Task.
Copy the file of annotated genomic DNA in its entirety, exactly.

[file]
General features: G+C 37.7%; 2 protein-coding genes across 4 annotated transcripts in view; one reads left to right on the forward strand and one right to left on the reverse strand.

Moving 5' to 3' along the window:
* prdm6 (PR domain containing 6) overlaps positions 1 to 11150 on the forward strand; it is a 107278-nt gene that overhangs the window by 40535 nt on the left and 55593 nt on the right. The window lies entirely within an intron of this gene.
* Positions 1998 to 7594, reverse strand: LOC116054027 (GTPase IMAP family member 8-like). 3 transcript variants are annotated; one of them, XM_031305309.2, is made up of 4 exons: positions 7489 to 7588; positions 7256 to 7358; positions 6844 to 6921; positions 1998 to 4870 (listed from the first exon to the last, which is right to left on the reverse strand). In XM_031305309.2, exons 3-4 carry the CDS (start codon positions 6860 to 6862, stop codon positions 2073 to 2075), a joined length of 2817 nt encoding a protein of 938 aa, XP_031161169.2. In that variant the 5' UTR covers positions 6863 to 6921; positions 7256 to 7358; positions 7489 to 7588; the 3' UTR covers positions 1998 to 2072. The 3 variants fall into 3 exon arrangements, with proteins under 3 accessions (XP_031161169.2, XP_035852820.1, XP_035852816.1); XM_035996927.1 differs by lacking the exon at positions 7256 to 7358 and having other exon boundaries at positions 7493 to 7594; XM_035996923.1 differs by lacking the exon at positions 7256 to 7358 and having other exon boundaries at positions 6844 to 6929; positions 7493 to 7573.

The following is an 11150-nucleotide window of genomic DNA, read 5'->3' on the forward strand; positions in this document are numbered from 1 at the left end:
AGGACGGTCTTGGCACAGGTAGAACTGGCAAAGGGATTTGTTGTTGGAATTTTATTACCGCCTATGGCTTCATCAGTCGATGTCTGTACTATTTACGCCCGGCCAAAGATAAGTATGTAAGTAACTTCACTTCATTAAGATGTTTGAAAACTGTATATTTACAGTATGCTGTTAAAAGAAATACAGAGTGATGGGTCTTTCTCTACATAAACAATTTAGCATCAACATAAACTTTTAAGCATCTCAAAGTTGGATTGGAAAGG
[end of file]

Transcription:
General features: G+C 37.7%; 2 protein-coding genes across 4 annotated transcripts in view; one reads left to right on the forward strand and one right to left on the reverse strand.

Moving 5' to 3' along the window:
* prdm6 (PR domain containing 6) overlaps positions 1 to 11150 on the forward strand; it is a 107278-nt gene that overhangs the window by 40535 nt on the left and 55593 nt on the right. The window lies entirely within an intron of this gene.
* Positions 1998 to 7594, reverse strand: LOC116054027 (GTPase IMAP family member 8-like). 3 transcript variants are annotated; one of them, XM_031305309.2, is made up of 4 exons: positions 7489 to 7588; positions 7256 to 7358; positions 6844 to 6921; positions 1998 to 4870 (listed from the first exon to the last, which is right to left on the reverse strand). In XM_031305309.2, exons 3-4 carry the CDS (start codon positions 6860 to 6862, stop codon positions 2073 to 2075), a joined length of 2817 nt encoding a protein of 938 aa, XP_031161169.2. In that variant the 5' UTR covers positions 6863 to 6921; positions 7256 to 7358; positions 7489 to 7588; the 3' UTR covers positions 1998 to 2072. The 3 variants fall into 3 exon arrangements, with proteins under 3 accessions (XP_031161169.2, XP_035852820.1, XP_035852816.1); XM_035996927.1 differs by lacking the exon at positions 7256 to 7358 and having other exon boundaries at positions 7493 to 7594; XM_035996923.1 differs by lacking the exon at positions 7256 to 7358 and having other exon boundaries at positions 6844 to 6929; positions 7493 to 7573.

The following is an 11150-nucleotide window of genomic DNA, read 5'->3' on the forward strand; positions in this document are numbered from 1 at the left end:
AGGACGGTCTTGGCACAGGTAGAACTGGCAAAGGGATTTGTTGTTGGAATTTTATTACCGCCTATGGCTTCATCAGTCGATGTCTGTACTATTTACGCCCGGCCAAAGATAAGTATGTAAGTAACTTCACTTCATTAAGATGTTTGAAAACTGTATATTTACAGTATGCTGTTAAAAGAAATACAGAGTGATGGGTCTTTCTCTACATAAACAATTTAGCATCAACATAAACTTTTAAGCATCTCAAAGTTGGATTGGAAAGG